Thursday, July 21, 2011


When IBM acquired SPSS (Statistical Package for the Social Sciences) in 2009, they changed the program's name to PASW (Predictive Analytics SoftWare), but with the next version it became SPSS again. Today I read about PSPP and thought "Oh goodness, did they change the name again?" Turns out that PSPP is an open source verion of SPSS and it allows you to work in a very similar way to SPSS. This is what their website says:

PSPP is a program for statistical analysis of sampled data. It is particularly suited to the analysis and manipulation of very large data sets. In addition to statistical hypothesis tests such as t-tests, analysis of variance and non-parametric tests, PSPP can also perform linear regression and is a very powerful tool for recoding and sorting of data and for calculating metrics such as skewness and kurtosis.PSPP is designed as a Free replacement for SPSS. That is to say, it behaves as experienced SPSS users would expect, and their system files and syntax files can be used in PSPP with little or no modification, and will produce similar results.

PSPP supports numeric variables and string variables up to 32767 bytes long. Variable names may be up to 255 bytes in length. There are no artificial limits on the number of variables or cases. In a few instances, the default behaviour of PSPP differs where the developers believe enhancements are desirable or it makes sense to do so, but this can be overridden by the user if desired.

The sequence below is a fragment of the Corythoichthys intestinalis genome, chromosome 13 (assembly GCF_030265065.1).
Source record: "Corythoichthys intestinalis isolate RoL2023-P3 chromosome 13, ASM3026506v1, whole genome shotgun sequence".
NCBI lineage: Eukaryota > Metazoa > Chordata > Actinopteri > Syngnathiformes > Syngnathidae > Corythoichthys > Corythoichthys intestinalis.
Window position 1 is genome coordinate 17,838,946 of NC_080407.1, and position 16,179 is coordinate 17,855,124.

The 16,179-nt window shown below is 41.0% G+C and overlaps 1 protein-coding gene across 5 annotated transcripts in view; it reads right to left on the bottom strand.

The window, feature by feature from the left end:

I will give it a test drive an let you know what I think! 

PS. to all the "pointy-heads": In the right margin of my blog you will find a link to a repository of SPSS sample syntax!


Oliver Davies said...

Curious to know if you had a look at PSPP and, if so, how you felt it compares to SPSS as I didn't find a follow up post...

stephanie said...

Yes - please post regarding your findings. I'm looking for a good SPSS alternative. Thanks!

Anonymous said...

PSPP is a lot like a slightly older version of SPSS. Some of the more advanced features are missing but if you're looking to do descriptives and statistical tests for free without learning new software it is perfect. This site has more info: